Every frame of the animated film "Loving Vincent" about the great artist Vincent van Gogh was an oil painting in his distinctive style that comes to vivid life. Seeing the beautiful trailer of this film alone gives enough reason to go watch this film on the big screen.
Van Gogh, touted as the "Father of Modern Art," died violently at the young age of 37. This film deals with that mentally disturbed, turbulent part of his life. It was at his death that his artistic genius was launched into legendary status.
It has been a year after the death of van Gogh. The Postmaster Roulin requests his son Armand to personally hand-carry a letter sent by van Gogh before his death to his brother Theo because the mail system could not deliver it. During this trip, Armand interacts with the people whom Vincent himself interacted in his last six months before his death.
In Auvers-sur-Oise, Armand gets to interview the paint supplier Pere Tanguy (John Sessions), the friendly innkeeper's daughter Adeline Ravoux (Eleanor Tomlinson), the boatman (Aidan Turner) along the river, and his kindred spirit Dr. Paul Gachet (Jerome Flynn), his lovely daughter Marguerite (Saoirse Ronan) and their spiteful housekeeper Louise Chevalier. From their stories told from divergent perspectives, Armand puts the pieces of the puzzle together when he finally reports back to his father.
Even if this film was largely all talk (which may turn off some viewers), the story never became boring for me. I had always thought that his suicide was an uncontested fact, so I am not really sure how much of this tale was fact and fiction. I doubt if the characters in the film (real people who became subjects of various van Gogh paintings) encountered each other in real life that way. But for me, the tale of mystery of van Gogh's fatal wound, along with significant details of his tormented life, were masterfully woven by co-writers-directors Dorota Kobiela and Hugh Welchman into a cohesive and engaging tapestry.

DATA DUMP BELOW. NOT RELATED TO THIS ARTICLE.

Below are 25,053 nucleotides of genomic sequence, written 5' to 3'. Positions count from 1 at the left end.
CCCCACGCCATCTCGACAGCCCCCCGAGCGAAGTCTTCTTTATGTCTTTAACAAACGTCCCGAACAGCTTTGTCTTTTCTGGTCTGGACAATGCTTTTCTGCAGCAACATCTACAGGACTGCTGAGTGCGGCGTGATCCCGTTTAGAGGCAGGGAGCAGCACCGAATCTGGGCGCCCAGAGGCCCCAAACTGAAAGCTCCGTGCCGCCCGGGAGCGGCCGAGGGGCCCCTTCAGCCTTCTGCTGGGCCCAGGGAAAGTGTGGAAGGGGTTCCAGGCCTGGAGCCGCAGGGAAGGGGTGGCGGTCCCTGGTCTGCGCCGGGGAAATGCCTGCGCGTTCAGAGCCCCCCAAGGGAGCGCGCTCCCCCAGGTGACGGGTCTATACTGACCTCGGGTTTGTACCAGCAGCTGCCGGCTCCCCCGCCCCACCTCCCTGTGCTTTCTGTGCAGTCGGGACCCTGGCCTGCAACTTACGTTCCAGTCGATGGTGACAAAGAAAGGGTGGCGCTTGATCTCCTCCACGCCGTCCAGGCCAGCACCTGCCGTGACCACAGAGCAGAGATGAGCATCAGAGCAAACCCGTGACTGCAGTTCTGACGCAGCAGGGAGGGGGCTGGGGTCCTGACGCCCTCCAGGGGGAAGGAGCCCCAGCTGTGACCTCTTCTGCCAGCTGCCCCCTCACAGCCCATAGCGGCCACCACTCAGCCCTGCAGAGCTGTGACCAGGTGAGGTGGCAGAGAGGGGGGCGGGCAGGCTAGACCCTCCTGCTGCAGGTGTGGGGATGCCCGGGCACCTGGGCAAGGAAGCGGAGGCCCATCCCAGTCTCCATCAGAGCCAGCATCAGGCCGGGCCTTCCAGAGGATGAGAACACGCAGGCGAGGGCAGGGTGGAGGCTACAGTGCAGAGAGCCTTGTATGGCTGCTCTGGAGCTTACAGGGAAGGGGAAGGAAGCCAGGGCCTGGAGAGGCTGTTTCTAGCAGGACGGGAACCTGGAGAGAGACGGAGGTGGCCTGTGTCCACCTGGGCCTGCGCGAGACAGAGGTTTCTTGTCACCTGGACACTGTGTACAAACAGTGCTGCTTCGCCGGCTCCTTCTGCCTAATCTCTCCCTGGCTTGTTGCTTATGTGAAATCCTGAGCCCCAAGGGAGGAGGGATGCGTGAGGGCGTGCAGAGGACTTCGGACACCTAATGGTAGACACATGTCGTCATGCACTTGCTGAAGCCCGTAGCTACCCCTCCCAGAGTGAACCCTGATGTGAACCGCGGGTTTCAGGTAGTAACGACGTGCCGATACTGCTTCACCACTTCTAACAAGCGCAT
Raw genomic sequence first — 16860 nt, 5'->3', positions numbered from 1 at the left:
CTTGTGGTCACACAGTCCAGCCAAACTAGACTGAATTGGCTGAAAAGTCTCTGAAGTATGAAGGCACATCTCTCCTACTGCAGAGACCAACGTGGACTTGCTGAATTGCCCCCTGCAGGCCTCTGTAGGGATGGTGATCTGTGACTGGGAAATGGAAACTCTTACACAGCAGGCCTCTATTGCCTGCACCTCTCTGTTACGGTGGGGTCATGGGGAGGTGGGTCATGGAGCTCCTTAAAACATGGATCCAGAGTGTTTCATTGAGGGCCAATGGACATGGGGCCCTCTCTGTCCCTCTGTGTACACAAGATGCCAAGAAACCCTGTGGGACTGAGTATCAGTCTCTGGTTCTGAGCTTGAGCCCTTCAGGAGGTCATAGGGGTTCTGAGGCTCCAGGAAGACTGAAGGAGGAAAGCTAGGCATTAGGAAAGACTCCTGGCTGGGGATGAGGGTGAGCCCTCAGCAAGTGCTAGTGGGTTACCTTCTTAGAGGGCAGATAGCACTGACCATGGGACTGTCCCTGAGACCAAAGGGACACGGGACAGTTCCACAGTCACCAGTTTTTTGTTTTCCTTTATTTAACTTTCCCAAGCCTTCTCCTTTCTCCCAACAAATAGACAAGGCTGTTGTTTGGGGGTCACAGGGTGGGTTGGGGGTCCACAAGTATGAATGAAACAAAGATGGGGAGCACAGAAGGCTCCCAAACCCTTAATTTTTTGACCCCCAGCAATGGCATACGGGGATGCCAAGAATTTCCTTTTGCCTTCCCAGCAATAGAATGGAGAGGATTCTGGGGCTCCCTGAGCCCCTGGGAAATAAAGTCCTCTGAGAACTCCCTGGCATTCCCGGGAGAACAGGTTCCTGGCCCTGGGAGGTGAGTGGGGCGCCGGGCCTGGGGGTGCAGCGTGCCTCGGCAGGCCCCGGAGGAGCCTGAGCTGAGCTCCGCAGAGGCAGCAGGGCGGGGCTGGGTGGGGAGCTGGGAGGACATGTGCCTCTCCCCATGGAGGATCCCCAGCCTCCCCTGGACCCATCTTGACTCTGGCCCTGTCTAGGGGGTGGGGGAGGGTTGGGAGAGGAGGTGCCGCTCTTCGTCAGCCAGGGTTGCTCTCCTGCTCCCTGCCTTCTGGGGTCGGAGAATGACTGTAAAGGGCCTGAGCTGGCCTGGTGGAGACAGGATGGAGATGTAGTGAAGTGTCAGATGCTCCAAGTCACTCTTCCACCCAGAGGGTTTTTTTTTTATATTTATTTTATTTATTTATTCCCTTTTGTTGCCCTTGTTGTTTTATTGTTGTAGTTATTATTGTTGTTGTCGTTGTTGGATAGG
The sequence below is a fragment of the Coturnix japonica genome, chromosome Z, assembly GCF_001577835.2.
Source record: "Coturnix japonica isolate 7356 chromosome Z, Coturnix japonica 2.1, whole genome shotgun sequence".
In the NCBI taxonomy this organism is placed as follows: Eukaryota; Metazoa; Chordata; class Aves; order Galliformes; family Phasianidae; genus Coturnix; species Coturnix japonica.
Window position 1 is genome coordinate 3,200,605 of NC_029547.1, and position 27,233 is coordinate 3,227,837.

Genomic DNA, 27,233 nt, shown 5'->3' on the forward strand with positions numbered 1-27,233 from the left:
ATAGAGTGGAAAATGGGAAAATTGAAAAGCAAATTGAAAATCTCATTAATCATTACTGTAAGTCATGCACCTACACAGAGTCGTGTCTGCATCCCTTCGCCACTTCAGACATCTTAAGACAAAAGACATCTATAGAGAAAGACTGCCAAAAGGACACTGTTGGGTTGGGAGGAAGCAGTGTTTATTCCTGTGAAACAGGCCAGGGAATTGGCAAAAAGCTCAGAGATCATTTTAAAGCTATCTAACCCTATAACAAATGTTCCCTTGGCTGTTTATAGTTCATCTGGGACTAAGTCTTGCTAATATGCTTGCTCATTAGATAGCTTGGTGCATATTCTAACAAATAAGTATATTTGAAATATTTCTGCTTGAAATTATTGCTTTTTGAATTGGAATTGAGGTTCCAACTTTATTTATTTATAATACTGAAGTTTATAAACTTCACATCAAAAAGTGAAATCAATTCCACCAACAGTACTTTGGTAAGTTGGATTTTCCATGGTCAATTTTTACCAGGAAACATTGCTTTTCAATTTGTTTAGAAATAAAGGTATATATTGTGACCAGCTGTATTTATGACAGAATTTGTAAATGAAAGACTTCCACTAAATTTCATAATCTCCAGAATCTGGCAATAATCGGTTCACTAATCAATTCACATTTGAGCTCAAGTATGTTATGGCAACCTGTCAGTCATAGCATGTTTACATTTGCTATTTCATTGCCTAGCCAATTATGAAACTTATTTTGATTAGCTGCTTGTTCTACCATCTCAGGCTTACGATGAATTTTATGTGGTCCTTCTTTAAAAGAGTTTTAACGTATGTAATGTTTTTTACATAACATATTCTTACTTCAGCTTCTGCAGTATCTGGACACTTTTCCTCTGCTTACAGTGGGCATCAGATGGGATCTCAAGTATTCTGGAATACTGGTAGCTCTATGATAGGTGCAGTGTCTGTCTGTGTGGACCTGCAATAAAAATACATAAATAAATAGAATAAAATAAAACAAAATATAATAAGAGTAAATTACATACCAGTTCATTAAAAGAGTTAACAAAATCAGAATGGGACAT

From the hand-lettered opening credits to the creatively informative closing credits, I sat mesmerized for an hour and a half by this beautifully and delicately crafted film whose painstakingly detailed oil paintings in van Gogh style is unprecedented. The images we see on the screen (people, rainfall, fire, smoke, depth, etc) were never static, the brushstrokes in each frame were constantly moving, giving a unique dynamism I've never seen before. This sense of shimmering motion may cause some difficulty for some people to watch, but for me it was absolutely magical -- a true wonder of cinematic art.
As you recognize each familiar painting come to life, you will feel a thrill. You may not know the names of these paintings but you definitely have seen them or part of them before. The film ends with the camera panning upwards to show his most famous painting "The Starry Night," which in itself was enough for me to burst into applause.
Then as an additional final bonus, it sends us off with a sense of aching nostalgia by giving us an exquisite version of Don McLean's "Vincent" by Lianne La Havas over the closing credits. Beauty truly permeated this visually (and musically) poetic film from beginning to end. 9/10
This review was originally published in the author's blog, "Fred Said."